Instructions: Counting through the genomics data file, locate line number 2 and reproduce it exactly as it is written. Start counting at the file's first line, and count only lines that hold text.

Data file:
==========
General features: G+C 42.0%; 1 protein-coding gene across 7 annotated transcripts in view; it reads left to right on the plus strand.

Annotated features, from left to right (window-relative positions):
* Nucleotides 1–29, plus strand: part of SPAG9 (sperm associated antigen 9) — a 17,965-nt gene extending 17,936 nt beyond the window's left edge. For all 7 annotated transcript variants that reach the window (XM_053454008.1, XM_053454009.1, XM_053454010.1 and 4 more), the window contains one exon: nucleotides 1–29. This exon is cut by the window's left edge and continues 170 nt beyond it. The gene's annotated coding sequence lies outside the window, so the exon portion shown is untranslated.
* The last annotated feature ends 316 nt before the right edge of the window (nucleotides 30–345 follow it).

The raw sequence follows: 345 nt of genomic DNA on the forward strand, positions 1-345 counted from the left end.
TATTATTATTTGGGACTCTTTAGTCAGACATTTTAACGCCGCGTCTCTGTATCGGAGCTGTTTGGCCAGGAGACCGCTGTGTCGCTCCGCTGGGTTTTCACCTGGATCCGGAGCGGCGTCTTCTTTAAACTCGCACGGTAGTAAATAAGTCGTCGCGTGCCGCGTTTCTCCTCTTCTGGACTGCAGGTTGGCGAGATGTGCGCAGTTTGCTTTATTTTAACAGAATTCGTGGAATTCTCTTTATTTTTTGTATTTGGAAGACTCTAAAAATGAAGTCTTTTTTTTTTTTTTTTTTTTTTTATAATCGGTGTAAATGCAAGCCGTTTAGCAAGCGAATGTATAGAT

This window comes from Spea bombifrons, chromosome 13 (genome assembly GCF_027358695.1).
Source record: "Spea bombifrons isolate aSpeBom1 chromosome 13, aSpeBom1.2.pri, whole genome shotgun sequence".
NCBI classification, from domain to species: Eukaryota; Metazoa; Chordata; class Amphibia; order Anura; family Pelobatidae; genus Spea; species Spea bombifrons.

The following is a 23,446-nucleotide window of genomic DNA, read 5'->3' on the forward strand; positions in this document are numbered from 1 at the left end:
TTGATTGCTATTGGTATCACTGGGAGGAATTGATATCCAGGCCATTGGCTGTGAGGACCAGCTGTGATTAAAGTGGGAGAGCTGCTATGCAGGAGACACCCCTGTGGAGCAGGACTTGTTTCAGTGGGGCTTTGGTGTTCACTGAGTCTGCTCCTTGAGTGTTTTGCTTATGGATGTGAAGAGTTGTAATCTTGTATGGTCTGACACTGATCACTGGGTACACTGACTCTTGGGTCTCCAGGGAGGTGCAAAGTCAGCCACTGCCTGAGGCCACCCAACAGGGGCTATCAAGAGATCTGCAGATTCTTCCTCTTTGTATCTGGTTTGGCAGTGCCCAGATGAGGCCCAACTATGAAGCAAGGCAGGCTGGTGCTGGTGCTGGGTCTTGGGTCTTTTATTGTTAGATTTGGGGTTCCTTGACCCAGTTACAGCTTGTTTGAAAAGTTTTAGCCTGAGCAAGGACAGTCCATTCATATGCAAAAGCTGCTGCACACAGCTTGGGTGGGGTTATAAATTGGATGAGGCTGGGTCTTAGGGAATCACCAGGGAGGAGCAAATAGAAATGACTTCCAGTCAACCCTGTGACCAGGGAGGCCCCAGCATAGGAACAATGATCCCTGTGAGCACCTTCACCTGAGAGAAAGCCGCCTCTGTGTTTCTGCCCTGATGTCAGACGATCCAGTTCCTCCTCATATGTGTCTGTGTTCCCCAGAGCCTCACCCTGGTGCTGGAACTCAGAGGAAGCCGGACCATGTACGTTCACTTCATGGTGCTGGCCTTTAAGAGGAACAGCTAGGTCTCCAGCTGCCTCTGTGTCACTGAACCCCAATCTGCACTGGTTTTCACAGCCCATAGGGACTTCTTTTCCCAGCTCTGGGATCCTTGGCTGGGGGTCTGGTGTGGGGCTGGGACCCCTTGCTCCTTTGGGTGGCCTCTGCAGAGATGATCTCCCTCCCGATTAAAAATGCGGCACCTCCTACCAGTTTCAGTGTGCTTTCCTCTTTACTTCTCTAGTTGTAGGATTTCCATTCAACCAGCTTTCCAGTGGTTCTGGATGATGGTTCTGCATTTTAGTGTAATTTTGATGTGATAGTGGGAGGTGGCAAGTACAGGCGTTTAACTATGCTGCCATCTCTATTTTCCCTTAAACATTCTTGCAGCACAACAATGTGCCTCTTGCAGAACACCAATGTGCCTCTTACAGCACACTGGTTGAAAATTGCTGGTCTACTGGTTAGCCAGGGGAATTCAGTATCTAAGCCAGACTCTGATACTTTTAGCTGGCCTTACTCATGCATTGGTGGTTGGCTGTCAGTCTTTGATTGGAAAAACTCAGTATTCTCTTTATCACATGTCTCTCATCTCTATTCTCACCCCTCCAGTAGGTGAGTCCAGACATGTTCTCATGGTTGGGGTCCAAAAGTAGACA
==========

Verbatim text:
Annotated features, from left to right (window-relative positions):